Wednesday 3 April 2024 - Monocle Minute | Monocle

Wednesday. 3/4/2024

The Monocle Minute

The Opinion

Mourners attend the funeral of Al Jazeera cameraman Samer Abu Daqqa, who was killed by an Israeli drone strike

Image: Getty Images

Media / Andrew Mueller

Broadcast ban

Silencing the media is a step that no democracy should take lightly, for a couple of reasons. Most obviously, democracies should not be in the business of it. More importantly, it rarely works, at least not sufficiently to warrant the damage occasioned to your democratic credentials.

Israel appears determined to embark upon this folly. The Knesset has passed a law enabling the government to temporarily ban foreign networks deemed hazardous to national security. The obvious principal target is Qatar-based broadcaster Al Jazeera.

It is scarcely a revelation that Israel does not appreciate Al Jazeera’s coverage. In 2021, Israel bombed the building that housed Al Jazeera’s bureau in Gaza. Al Jazeera employees are among the dozens of Palestinian journalists who have been killed during the current conflict.

There is, sometimes, a case for a nation punting a network off its airwaves. The EU and UK have blocked Russian propaganda outlet RT, which is probably fair enough. Al Jazeera is a legitimate news agency, which assuredly has institutional biases (don’t we all?); RT is a mouthpiece for a hostile regime besieging one European country – and menacing the entire continent.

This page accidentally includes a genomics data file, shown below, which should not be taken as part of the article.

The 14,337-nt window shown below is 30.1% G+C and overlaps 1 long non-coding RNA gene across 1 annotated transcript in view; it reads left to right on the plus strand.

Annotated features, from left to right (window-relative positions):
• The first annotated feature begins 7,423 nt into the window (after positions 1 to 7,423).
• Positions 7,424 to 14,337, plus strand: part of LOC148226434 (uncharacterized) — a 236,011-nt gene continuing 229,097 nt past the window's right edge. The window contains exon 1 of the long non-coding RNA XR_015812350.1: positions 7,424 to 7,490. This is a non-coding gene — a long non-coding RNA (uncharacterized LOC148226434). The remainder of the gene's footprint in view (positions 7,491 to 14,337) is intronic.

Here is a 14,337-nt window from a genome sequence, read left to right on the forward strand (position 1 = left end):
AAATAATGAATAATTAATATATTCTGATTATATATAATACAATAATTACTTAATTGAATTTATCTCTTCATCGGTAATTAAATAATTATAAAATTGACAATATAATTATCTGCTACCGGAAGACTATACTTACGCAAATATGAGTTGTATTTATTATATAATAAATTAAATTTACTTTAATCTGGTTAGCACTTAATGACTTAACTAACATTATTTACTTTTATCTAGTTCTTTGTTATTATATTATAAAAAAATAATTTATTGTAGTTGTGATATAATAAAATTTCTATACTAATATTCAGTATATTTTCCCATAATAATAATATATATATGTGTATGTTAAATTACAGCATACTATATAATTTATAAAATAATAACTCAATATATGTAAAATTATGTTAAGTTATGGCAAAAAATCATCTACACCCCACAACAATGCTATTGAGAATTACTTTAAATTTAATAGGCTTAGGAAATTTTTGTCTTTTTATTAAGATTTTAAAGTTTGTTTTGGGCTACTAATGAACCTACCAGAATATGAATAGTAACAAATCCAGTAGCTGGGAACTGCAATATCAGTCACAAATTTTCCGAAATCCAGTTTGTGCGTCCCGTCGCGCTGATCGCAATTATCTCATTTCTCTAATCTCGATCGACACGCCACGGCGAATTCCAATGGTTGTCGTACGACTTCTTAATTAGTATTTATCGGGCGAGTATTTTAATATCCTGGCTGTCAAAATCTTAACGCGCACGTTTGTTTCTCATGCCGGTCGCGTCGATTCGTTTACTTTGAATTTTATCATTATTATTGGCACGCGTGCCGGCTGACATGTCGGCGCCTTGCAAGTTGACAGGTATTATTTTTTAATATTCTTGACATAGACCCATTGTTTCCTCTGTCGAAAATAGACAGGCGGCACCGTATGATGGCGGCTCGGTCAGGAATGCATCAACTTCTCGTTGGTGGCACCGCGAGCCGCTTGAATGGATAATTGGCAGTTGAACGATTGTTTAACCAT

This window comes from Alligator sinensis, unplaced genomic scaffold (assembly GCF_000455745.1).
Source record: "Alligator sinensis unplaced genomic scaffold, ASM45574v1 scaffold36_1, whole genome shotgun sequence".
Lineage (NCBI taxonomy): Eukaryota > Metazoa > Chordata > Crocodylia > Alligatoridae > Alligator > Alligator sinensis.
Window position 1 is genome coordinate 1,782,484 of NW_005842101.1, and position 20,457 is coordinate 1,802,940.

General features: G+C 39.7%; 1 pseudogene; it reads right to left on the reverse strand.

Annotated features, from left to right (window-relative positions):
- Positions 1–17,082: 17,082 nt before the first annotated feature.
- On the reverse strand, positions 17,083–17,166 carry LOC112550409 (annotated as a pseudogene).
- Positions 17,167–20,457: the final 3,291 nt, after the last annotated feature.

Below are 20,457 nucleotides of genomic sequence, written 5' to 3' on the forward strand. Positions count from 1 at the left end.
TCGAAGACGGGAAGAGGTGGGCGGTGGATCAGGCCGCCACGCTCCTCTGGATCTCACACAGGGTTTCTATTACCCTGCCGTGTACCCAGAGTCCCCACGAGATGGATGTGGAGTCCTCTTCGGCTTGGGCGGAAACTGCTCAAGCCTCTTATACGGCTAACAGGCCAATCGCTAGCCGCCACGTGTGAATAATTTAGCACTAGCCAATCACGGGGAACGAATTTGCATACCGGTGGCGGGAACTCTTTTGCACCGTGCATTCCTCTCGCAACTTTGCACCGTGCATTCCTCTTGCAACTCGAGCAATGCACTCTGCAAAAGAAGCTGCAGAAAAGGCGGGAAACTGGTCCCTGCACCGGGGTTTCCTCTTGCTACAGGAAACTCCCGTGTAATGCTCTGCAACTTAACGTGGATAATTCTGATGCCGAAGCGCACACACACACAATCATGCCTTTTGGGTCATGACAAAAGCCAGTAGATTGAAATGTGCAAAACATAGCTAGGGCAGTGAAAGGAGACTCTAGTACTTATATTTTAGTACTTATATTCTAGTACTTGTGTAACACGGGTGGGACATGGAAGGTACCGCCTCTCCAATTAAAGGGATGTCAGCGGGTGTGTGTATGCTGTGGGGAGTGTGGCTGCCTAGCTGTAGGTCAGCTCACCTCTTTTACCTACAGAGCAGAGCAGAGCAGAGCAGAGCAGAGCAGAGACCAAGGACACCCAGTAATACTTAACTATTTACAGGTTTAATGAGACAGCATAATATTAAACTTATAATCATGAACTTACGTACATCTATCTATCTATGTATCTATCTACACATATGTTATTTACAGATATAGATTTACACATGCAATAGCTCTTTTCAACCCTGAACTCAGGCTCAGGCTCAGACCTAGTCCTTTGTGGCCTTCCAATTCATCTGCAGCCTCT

But any such ban is only symbolic. A European determined to watch RT still can: a recent investigation by Radio Free Europe demonstrated that with the necessary VPN, one could do so from inside the European Commission. In Israel, those who will cheer the silencing of Al Jazeera loudest were least likely to have been tuning in anyway.

Israel is fond of asserting – and justifying – itself as the Middle East’s only democracy. There is more to being a democracy, however, than holding elections, even at Israel’s giddy frequency. Granted, conflict rarely makes a country more liberal – but the reputation developed during a war can last long into any peace.

Andrew Mueller is a contributing editor at Monocle and presenter of ‘The Foreign Desk’ on Monocle Radio. For more opinion, analysis and insight, subscribe to Monocle today.

The Briefings

Open doors: Inditex shops reopen in Ukraine

Retail / Ukraine

Return to the fold

Inditex, the parent company of brands such as Zara, Bershka and Pull&Bear, will reopen 20 of its shops in Ukraine today. The company has also resumed online sales for Ukrainian consumers. McDonalds, H&M, Pandora and Yves Rocher are among other retailers to have reopened shops in Ukraine that has been forced to close following the start of Russia’s full-scale invasion in 2022.

The move comes at a time of positive economic growth for the country. “According to the latest official data, Ukraine’s retail turnover grew by 15 per cent in 2023, compared to a 21 per cent decline in 2022,” Hlib Vyshlinsky, executive director at Kyiv-based think-tank Centre for Economic Strategy, tells The Monocle Minute. “Ikea is the only major retailer that is yet to reopen. Further growth is expected this year, provided that the promised financial and military help arrives from G7 nations,” adds Vyshlinsky. “In contrast, there is growing anger towards companies that are still trading in Russia, which face the risk of having their assets confiscated.”